“It’s always a little different and you have to create a new dynamic every single year, no matter what’s going on. So there’ll be players that had wonderful years last year, not so much [for other players] and then vice versa. But there’s a solid core and a solid foundation. And that speaks to the health of the organization. And that speaks to a bright future.”

We break it down, starting with a projection of the 2024 complete 26-man roster.

Disclaimer: This is not a prediction of who the Cubs will acquire in the offseason, but rather a look at how the roster shakes out at this current moment and areas the front office will need to address.


Yan Gomes
Miguel Amaya

The Cubs had a $6 million club option on Gomes, which was an absolute no-brainer to pick up. The veteran backstop enjoyed a nice season statistically but his best asset cannot be truly measured.

Gomes provides a stabilizing presence in the clubhouse as a whole and especially in working with the pitching staff. The Cubs essentially view him as another coach on the field and he is an ideal fit to continue to help mentor the organization’s catcher of the future — Amaya.

The 24-year-old Amaya made his MLB debut in May and flashed his potential throughout a 53-game sample size. He impressed with his defensive ability and game-calling and figures to move into a larger role in 2024.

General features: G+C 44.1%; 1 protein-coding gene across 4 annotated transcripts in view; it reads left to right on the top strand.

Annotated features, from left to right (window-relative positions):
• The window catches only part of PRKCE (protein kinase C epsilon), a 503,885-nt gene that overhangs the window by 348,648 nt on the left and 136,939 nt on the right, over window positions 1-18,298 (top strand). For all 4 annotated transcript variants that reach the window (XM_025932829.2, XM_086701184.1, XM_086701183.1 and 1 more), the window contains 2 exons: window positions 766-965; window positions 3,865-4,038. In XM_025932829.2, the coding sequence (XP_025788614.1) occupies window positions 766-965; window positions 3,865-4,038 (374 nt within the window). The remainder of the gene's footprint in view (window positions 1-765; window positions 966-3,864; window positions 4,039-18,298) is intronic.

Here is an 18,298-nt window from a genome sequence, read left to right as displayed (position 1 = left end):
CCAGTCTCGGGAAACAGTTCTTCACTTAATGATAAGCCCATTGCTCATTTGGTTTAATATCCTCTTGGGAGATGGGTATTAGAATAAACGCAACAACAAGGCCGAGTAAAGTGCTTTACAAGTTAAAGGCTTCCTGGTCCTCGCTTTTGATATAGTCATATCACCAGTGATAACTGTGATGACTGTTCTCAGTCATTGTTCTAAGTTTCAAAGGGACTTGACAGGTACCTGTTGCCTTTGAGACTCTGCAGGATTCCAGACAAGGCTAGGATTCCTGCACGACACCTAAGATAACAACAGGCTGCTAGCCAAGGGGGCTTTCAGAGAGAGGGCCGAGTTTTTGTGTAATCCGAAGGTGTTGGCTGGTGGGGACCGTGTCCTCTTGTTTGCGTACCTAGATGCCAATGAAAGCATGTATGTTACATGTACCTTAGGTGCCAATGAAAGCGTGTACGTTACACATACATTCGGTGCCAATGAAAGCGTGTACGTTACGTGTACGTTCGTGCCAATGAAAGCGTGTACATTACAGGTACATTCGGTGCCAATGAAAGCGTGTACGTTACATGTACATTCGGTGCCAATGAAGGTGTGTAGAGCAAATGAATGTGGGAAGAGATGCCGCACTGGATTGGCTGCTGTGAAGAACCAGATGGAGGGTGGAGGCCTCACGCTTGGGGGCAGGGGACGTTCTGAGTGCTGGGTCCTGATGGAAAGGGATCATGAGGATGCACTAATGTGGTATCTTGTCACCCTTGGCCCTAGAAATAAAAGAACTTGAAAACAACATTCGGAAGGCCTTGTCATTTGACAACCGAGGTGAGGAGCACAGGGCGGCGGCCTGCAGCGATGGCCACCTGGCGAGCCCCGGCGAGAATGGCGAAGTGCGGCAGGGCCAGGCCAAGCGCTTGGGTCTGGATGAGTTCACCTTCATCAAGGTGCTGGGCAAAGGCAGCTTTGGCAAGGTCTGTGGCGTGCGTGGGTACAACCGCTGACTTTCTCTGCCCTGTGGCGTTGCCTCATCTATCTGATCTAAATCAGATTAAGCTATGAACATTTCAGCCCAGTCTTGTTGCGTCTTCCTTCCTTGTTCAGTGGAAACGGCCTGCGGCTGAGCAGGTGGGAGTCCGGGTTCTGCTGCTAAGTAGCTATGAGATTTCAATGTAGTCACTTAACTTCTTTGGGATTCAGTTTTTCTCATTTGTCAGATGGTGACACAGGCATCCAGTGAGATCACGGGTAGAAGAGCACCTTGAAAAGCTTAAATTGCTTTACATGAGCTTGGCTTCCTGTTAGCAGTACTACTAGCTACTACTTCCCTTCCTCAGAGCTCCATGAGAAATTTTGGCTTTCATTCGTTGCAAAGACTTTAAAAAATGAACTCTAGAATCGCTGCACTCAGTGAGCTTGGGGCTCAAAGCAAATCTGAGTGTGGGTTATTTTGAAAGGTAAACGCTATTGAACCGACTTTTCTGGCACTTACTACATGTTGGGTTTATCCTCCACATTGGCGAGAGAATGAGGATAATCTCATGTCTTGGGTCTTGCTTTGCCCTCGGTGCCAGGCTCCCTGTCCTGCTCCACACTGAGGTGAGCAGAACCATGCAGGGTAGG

Dansby Swanson
Nico Hoerner
Nick Madrigal
Patrick Wisdom
Miles Mastrobuoni
Matt Mervis

Swanson was exactly as advertised in 2023, turning in the best season of the top free agent shortstops last winter (topping Trea Turner, Xander Bogaerts and Carlos Correa in WAR).

Swanson also helped change the culture inside the Cubs clubhouse, petitioning for the front office to buy at the trade deadline despite the fact the team was under .500 and he was constantly focused on winning.

Swanson’s arrival pushed Hoerner to second base, which leaves the Cubs with what is likely the best defensive middle infield in the game. Both players won Gold Gloves and going into 2024, that up-the-middle defense will once again be the backbone of the team.

Beyond that duo, the rest of the Cubs infield is up in the air.

Wisdom reached a 1-year deal with the team last week to avoid arbitration but he barely played third base down the stretch, shifting over to first and moving to a lesser role with the addition of Jeimer Candelario at the trade deadline. Madrigal played stellar defense at third base but he has had issues staying on the field. Mastrobuoni is a solid utility player who can play a variety of positions and provides a left-handed bat and speed off the bench.